Many NFL stars take supplements to meet their dietary needs and performance requirements to give themselves the best opportunity of reaching peak physical condition.

Protein, amino acids, creatine and nitric oxide boosters are just some of the supplementation products used by players in the NFL.

Six-time Pro-Bowler, Brandon Marshall, is an advocate of the benefits of supplementation used correctly when used to support a healthy lifestyle.

He recently launched the ‘House of Athlete’ brand dedicated to support and enhance physical and mental health for athletes.

Their range includes a premium range of all-natural supplements – mental fitness, immunity, rest, whey protein and vegan protein – that are set in the brand’s core values.

“There’s five things that we hang our hat on, our pillars,” he told CBS. “If everyone adopts these five things, they will be their best selves. Train, fuel correctly — and that’s macronutrients and supplementation — be mentally fit, recover and tribe.

“No-one has ever made it to the top by themselves, so we believe those are the five things we have to educate the athlete on. There’s an athlete in everyone, and if they can build that into their routine it becomes a lifestyle.

“We’re just taking that professional athlete — or the athlete in general — and putting this into this entire program, giving it to the everyday athlete.”

Drills

Much like during the NFL Draft, many teams use a series of drills to determine the progress of their players during the gruelling training camps.

These will be largely based around core fitness elements such as running, jumping, shuttles, directional and bench press.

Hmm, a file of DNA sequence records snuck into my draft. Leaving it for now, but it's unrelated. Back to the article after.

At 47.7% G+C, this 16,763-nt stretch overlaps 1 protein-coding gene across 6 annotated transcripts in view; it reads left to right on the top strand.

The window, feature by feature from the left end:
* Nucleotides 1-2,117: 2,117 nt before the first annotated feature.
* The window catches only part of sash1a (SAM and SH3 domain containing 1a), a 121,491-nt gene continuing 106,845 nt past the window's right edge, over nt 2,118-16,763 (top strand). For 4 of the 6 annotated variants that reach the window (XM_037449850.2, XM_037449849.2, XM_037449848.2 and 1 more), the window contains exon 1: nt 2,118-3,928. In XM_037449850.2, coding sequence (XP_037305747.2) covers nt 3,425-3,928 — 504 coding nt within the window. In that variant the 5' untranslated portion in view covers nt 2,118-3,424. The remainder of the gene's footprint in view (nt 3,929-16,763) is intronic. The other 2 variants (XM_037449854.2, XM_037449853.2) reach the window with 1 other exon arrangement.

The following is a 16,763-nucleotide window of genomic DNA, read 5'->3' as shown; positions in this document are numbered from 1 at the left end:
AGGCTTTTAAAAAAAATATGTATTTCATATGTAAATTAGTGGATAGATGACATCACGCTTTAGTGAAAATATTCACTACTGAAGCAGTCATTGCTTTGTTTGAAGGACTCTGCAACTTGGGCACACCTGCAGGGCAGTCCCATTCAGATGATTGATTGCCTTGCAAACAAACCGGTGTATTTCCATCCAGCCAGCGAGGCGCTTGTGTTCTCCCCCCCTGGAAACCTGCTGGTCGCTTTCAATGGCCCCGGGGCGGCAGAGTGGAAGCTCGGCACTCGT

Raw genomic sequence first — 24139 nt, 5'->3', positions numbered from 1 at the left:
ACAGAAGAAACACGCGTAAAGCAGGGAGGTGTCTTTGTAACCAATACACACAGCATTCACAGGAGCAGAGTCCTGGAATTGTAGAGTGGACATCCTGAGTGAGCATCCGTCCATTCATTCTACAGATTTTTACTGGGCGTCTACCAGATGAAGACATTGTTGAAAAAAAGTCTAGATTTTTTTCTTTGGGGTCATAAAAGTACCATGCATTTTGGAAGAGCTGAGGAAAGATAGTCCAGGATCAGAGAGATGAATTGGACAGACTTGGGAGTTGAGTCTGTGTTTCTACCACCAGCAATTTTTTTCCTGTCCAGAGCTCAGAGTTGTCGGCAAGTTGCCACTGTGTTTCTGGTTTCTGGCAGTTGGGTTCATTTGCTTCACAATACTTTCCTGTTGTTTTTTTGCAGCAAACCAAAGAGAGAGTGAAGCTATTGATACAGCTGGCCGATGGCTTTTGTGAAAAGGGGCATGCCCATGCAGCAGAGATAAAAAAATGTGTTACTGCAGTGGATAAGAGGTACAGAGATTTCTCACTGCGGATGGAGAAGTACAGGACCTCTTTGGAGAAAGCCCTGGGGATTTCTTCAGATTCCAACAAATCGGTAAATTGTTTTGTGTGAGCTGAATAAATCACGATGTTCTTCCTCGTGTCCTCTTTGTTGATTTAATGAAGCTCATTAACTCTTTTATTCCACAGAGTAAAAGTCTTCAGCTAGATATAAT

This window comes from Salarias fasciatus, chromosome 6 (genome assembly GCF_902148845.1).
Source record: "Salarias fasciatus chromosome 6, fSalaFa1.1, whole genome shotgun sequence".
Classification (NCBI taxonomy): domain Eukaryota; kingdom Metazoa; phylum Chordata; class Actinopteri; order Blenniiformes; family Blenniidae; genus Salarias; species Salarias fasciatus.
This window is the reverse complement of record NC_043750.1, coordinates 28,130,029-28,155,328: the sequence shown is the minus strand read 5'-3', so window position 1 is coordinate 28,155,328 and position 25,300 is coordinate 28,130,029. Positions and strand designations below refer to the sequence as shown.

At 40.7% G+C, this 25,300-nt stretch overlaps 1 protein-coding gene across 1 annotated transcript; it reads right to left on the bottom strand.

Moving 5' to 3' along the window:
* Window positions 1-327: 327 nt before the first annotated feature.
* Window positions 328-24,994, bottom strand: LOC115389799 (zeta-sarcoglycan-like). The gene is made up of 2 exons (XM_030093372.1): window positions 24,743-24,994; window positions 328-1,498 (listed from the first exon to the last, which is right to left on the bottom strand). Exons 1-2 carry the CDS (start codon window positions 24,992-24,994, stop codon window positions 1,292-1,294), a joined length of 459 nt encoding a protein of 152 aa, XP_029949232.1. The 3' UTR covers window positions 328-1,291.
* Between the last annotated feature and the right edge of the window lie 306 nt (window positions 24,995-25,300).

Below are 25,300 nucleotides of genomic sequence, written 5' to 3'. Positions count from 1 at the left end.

Cross-sport training drills are also popular, with many teams using facets of combat sports and gymnastics to improve player performance.

Two-minute drills – where teams simulate the last 120 seconds of the game – are also an integral part of NFL training camps.

However, New England Patriots coach Bill Belichick takes a different approach, providing one-on-one instruction to his roster during training camps.

He was once famously spotted firing a blocking pad at quarterback Tom Brady, testing his ability to feel the pass rush without looking at it.

Whereas the Draft process is heavily reliant on set fitness drills to determine a player’s worth, Belichick believes it does not prepare them for the demands of the NFL.

“I think that’s a huge mistake that a lot of those players make, but I’m sure they have their reasons for doing it,” Belichick said.

“We’re training our players to play football, not to go through a bunch of those February drills. Yeah, our training is football intensive. We train them to get ready to play and ultimately that’s what they’re going to do.

“Maybe for some of those guys another activity in between or a pro day or whatever it is, but in the end, they’re going to make their career playing football.

“We already know that with our guys, and we don’t have to deal with any of that other stuff. We just train them for football. I think it’s huge.”

AFI